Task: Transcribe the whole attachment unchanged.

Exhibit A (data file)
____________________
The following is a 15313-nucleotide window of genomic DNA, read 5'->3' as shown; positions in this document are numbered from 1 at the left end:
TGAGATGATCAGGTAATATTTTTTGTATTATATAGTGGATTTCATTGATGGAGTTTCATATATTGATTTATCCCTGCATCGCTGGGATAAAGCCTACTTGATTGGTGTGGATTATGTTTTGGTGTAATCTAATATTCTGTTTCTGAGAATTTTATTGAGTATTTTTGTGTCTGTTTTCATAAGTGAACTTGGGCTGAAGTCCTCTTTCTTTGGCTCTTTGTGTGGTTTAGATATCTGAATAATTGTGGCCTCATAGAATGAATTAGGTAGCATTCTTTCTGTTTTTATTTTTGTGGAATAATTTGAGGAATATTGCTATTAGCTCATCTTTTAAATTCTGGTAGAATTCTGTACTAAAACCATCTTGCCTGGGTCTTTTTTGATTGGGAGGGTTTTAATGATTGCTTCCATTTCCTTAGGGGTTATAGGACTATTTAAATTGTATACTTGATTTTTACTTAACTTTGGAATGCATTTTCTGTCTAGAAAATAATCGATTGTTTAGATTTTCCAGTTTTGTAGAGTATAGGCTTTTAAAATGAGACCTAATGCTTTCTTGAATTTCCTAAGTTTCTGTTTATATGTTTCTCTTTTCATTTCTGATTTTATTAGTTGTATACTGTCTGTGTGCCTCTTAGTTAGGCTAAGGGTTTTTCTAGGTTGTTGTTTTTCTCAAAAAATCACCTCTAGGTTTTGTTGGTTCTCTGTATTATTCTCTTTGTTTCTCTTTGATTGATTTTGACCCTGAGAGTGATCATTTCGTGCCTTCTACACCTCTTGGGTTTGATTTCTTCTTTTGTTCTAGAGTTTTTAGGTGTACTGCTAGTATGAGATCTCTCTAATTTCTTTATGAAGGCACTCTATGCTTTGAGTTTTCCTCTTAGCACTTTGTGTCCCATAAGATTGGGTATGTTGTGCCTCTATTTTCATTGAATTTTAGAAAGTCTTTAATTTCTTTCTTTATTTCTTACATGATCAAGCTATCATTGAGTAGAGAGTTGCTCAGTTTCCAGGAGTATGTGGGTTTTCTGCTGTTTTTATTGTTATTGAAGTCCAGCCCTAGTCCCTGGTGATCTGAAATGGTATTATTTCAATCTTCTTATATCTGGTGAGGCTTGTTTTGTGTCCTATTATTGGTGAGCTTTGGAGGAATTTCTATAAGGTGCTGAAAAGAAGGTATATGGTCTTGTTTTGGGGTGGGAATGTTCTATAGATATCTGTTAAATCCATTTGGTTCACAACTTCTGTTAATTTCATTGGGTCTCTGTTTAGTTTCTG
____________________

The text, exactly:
The following is a 15313-nucleotide window of genomic DNA, read 5'->3' as shown; positions in this document are numbered from 1 at the left end:
TGAGATGATCAGGTAATATTTTTTGTATTATATAGTGGATTTCATTGATGGAGTTTCATATATTGATTTATCCCTGCATCGCTGGGATAAAGCCTACTTGATTGGTGTGGATTATGTTTTGGTGTAATCTAATATTCTGTTTCTGAGAATTTTATTGAGTATTTTTGTGTCTGTTTTCATAAGTGAACTTGGGCTGAAGTCCTCTTTCTTTGGCTCTTTGTGTGGTTTAGATATCTGAATAATTGTGGCCTCATAGAATGAATTAGGTAGCATTCTTTCTGTTTTTATTTTTGTGGAATAATTTGAGGAATATTGCTATTAGCTCATCTTTTAAATTCTGGTAGAATTCTGTACTAAAACCATCTTGCCTGGGTCTTTTTTGATTGGGAGGGTTTTAATGATTGCTTCCATTTCCTTAGGGGTTATAGGACTATTTAAATTGTATACTTGATTTTTACTTAACTTTGGAATGCATTTTCTGTCTAGAAAATAATCGATTGTTTAGATTTTCCAGTTTTGTAGAGTATAGGCTTTTAAAATGAGACCTAATGCTTTCTTGAATTTCCTAAGTTTCTGTTTATATGTTTCTCTTTTCATTTCTGATTTTATTAGTTGTATACTGTCTGTGTGCCTCTTAGTTAGGCTAAGGGTTTTTCTAGGTTGTTGTTTTTCTCAAAAAATCACCTCTAGGTTTTGTTGGTTCTCTGTATTATTCTCTTTGTTTCTCTTTGATTGATTTTGACCCTGAGAGTGATCATTTCGTGCCTTCTACACCTCTTGGGTTTGATTTCTTCTTTTGTTCTAGAGTTTTTAGGTGTACTGCTAGTATGAGATCTCTCTAATTTCTTTATGAAGGCACTCTATGCTTTGAGTTTTCCTCTTAGCACTTTGTGTCCCATAAGATTGGGTATGTTGTGCCTCTATTTTCATTGAATTTTAGAAAGTCTTTAATTTCTTTCTTTATTTCTTACATGATCAAGCTATCATTGAGTAGAGAGTTGCTCAGTTTCCAGGAGTATGTGGGTTTTCTGCTGTTTTTATTGTTATTGAAGTCCAGCCCTAGTCCCTGGTGATCTGAAATGGTATTATTTCAATCTTCTTATATCTGGTGAGGCTTGTTTTGTGTCCTATTATTGGTGAGCTTTGGAGGAATTTCTATAAGGTGCTGAAAAGAAGGTATATGGTCTTGTTTTGGGGTGGGAATGTTCTATAGATATCTGTTAAATCCATTTGGTTCACAACTTCTGTTAATTTCATTGGGTCTCTGTTTAGTTTCTG